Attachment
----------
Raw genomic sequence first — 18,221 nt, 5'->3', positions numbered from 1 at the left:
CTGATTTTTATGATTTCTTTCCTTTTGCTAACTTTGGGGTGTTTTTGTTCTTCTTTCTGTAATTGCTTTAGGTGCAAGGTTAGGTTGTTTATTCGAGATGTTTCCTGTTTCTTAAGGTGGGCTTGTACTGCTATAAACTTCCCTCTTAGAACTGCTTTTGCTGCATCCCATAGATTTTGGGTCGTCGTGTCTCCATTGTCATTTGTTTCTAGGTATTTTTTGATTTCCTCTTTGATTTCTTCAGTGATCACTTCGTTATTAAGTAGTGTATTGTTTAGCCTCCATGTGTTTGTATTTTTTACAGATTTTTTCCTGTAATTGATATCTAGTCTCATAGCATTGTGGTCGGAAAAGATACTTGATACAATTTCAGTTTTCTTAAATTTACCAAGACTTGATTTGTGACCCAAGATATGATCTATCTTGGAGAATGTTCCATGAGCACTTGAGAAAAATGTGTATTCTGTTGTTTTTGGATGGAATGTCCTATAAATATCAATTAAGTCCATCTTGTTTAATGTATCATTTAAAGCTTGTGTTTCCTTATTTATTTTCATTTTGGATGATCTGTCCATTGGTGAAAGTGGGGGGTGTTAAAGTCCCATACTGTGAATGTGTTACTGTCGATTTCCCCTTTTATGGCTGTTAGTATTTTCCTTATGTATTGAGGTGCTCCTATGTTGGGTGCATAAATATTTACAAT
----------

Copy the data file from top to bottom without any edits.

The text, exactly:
Raw genomic sequence first — 18,221 nt, 5'->3', positions numbered from 1 at the left:
CTGATTTTTATGATTTCTTTCCTTTTGCTAACTTTGGGGTGTTTTTGTTCTTCTTTCTGTAATTGCTTTAGGTGCAAGGTTAGGTTGTTTATTCGAGATGTTTCCTGTTTCTTAAGGTGGGCTTGTACTGCTATAAACTTCCCTCTTAGAACTGCTTTTGCTGCATCCCATAGATTTTGGGTCGTCGTGTCTCCATTGTCATTTGTTTCTAGGTATTTTTTGATTTCCTCTTTGATTTCTTCAGTGATCACTTCGTTATTAAGTAGTGTATTGTTTAGCCTCCATGTGTTTGTATTTTTTACAGATTTTTTCCTGTAATTGATATCTAGTCTCATAGCATTGTGGTCGGAAAAGATACTTGATACAATTTCAGTTTTCTTAAATTTACCAAGACTTGATTTGTGACCCAAGATATGATCTATCTTGGAGAATGTTCCATGAGCACTTGAGAAAAATGTGTATTCTGTTGTTTTTGGATGGAATGTCCTATAAATATCAATTAAGTCCATCTTGTTTAATGTATCATTTAAAGCTTGTGTTTCCTTATTTATTTTCATTTTGGATGATCTGTCCATTGGTGAAAGTGGGGGGTGTTAAAGTCCCATACTGTGAATGTGTTACTGTCGATTTCCCCTTTTATGGCTGTTAGTATTTTCCTTATGTATTGAGGTGCTCCTATGTTGGGTGCATAAATATTTACAAT